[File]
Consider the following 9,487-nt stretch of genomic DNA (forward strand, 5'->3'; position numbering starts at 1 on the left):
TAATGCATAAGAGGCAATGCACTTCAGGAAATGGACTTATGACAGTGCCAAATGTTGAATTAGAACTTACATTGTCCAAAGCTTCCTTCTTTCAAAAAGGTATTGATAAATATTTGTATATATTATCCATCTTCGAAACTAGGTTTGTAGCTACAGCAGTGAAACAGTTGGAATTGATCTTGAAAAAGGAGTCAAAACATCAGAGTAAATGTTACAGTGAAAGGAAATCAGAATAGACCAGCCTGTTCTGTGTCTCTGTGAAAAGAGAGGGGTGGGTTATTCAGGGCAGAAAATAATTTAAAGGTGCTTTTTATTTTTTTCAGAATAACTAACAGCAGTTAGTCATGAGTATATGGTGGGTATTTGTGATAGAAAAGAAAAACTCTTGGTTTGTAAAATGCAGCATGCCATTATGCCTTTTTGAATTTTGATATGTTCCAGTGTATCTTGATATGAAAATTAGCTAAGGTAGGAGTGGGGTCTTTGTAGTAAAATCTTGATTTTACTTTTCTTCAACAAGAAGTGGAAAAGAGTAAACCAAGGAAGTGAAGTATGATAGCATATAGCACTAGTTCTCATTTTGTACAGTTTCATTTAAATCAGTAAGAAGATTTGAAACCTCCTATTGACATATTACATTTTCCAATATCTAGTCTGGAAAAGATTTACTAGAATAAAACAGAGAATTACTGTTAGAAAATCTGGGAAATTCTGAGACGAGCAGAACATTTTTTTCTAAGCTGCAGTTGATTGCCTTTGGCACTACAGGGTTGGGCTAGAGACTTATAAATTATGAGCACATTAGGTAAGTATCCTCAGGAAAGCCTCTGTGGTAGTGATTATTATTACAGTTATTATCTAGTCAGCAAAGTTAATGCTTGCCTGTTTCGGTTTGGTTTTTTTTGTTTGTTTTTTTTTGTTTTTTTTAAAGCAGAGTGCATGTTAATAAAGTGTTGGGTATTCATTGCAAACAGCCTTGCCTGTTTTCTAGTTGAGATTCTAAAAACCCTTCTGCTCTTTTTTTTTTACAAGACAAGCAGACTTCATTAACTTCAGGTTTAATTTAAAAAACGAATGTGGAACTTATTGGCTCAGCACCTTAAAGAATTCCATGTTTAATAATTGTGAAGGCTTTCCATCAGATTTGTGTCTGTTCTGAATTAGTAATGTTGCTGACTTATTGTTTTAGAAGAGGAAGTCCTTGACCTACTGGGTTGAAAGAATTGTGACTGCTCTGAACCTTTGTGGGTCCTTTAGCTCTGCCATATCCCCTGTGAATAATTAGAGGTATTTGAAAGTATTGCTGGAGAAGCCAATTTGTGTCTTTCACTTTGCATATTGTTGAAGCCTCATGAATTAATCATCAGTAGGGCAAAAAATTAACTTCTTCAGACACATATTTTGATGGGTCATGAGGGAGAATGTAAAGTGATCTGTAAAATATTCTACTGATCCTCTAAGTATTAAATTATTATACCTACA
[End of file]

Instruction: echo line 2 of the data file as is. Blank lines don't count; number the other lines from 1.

TAATGCATAAGAGGCAATGCACTTCAGGAAATGGACTTATGACAGTGCCAAATGTTGAATTAGAACTTACATTGTCCAAAGCTTCCTTCTTTCAAAAAGGTATTGATAAATATTTGTATATATTATCCATCTTCGAAACTAGGTTTGTAGCTACAGCAGTGAAACAGTTGGAATTGATCTTGAAAAAGGAGTCAAAACATCAGAGTAAATGTTACAGTGAAAGGAAATCAGAATAGACCAGCCTGTTCTGTGTCTCTGTGAAAAGAGAGGGGTGGGTTATTCAGGGCAGAAAATAATTTAAAGGTGCTTTTTATTTTTTTCAGAATAACTAACAGCAGTTAGTCATGAGTATATGGTGGGTATTTGTGATAGAAAAGAAAAACTCTTGGTTTGTAAAATGCAGCATGCCATTATGCCTTTTTGAATTTTGATATGTTCCAGTGTATCTTGATATGAAAATTAGCTAAGGTAGGAGTGGGGTCTTTGTAGTAAAATCTTGATTTTACTTTTCTTCAACAAGAAGTGGAAAAGAGTAAACCAAGGAAGTGAAGTATGATAGCATATAGCACTAGTTCTCATTTTGTACAGTTTCATTTAAATCAGTAAGAAGATTTGAAACCTCCTATTGACATATTACATTTTCCAATATCTAGTCTGGAAAAGATTTACTAGAATAAAACAGAGAATTACTGTTAGAAAATCTGGGAAATTCTGAGACGAGCAGAACATTTTTTTCTAAGCTGCAGTTGATTGCCTTTGGCACTACAGGGTTGGGCTAGAGACTTATAAATTATGAGCACATTAGGTAAGTATCCTCAGGAAAGCCTCTGTGGTAGTGATTATTATTACAGTTATTATCTAGTCAGCAAAGTTAATGCTTGCCTGTTTCGGTTTGGTTTTTTTTGTTTGTTTTTTTTTGTTTTTTTTAAAGCAGAGTGCATGTTAATAAAGTGTTGGGTATTCATTGCAAACAGCCTTGCCTGTTTTCTAGTTGAGATTCTAAAAACCCTTCTGCTCTTTTTTTTTTACAAGACAAGCAGACTTCATTAACTTCAGGTTTAATTTAAAAAACGAATGTGGAACTTATTGGCTCAGCACCTTAAAGAATTCCATGTTTAATAATTGTGAAGGCTTTCCATCAGATTTGTGTCTGTTCTGAATTAGTAATGTTGCTGACTTATTGTTTTAGAAGAGGAAGTCCTTGACCTACTGGGTTGAAAGAATTGTGACTGCTCTGAACCTTTGTGGGTCCTTTAGCTCTGCCATATCCCCTGTGAATAATTAGAGGTATTTGAAAGTATTGCTGGAGAAGCCAATTTGTGTCTTTCACTTTGCATATTGTTGAAGCCTCATGAATTAATCATCAGTAGGGCAAAAAATTAACTTCTTCAGACACATATTTTGATGGGTCATGAGGGAGAATGTAAAGTGATCTGTAAAATATTCTACTGATCCTCTAAGTATTAAATTATTATACCTACA